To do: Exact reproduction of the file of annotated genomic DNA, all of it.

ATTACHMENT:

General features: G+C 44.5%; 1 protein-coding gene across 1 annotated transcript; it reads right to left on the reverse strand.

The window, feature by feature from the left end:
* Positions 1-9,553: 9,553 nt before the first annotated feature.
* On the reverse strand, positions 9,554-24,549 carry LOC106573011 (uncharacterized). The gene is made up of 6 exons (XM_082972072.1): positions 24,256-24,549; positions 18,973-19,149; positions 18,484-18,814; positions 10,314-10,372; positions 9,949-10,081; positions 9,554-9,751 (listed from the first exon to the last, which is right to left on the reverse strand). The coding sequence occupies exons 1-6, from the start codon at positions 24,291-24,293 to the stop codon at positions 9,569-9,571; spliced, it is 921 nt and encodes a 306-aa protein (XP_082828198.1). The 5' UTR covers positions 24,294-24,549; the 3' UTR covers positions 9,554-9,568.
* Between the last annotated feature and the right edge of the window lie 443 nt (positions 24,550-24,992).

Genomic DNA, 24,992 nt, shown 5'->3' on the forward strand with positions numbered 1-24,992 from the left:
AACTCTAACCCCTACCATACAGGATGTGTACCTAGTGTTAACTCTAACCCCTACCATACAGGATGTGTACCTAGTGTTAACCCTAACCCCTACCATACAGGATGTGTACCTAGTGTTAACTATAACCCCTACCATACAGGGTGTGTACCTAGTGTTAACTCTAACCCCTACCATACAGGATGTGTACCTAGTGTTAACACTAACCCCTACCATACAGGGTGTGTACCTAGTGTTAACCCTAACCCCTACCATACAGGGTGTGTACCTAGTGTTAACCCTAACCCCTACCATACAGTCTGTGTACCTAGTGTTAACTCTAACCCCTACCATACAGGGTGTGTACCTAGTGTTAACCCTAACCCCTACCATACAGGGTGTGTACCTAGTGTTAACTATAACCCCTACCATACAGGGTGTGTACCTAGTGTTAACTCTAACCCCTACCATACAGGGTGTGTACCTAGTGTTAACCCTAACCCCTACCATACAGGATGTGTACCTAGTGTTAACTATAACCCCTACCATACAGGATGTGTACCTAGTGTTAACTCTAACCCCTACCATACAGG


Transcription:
General features: G+C 44.5%; 1 protein-coding gene across 1 annotated transcript; it reads right to left on the reverse strand.

The window, feature by feature from the left end:
* Positions 1-9,553: 9,553 nt before the first annotated feature.
* On the reverse strand, positions 9,554-24,549 carry LOC106573011 (uncharacterized). The gene is made up of 6 exons (XM_082972072.1): positions 24,256-24,549; positions 18,973-19,149; positions 18,484-18,814; positions 10,314-10,372; positions 9,949-10,081; positions 9,554-9,751 (listed from the first exon to the last, which is right to left on the reverse strand). The coding sequence occupies exons 1-6, from the start codon at positions 24,291-24,293 to the stop codon at positions 9,569-9,571; spliced, it is 921 nt and encodes a 306-aa protein (XP_082828198.1). The 5' UTR covers positions 24,294-24,549; the 3' UTR covers positions 9,554-9,568.
* Between the last annotated feature and the right edge of the window lie 443 nt (positions 24,550-24,992).

Genomic DNA, 24,992 nt, shown 5'->3' on the forward strand with positions numbered 1-24,992 from the left:
AACTCTAACCCCTACCATACAGGATGTGTACCTAGTGTTAACTCTAACCCCTACCATACAGGATGTGTACCTAGTGTTAACCCTAACCCCTACCATACAGGATGTGTACCTAGTGTTAACTATAACCCCTACCATACAGGGTGTGTACCTAGTGTTAACTCTAACCCCTACCATACAGGATGTGTACCTAGTGTTAACACTAACCCCTACCATACAGGGTGTGTACCTAGTGTTAACCCTAACCCCTACCATACAGGGTGTGTACCTAGTGTTAACCCTAACCCCTACCATACAGTCTGTGTACCTAGTGTTAACTCTAACCCCTACCATACAGGGTGTGTACCTAGTGTTAACCCTAACCCCTACCATACAGGGTGTGTACCTAGTGTTAACTATAACCCCTACCATACAGGGTGTGTACCTAGTGTTAACTCTAACCCCTACCATACAGGGTGTGTACCTAGTGTTAACCCTAACCCCTACCATACAGGATGTGTACCTAGTGTTAACTATAACCCCTACCATACAGGATGTGTACCTAGTGTTAACTCTAACCCCTACCATACAGG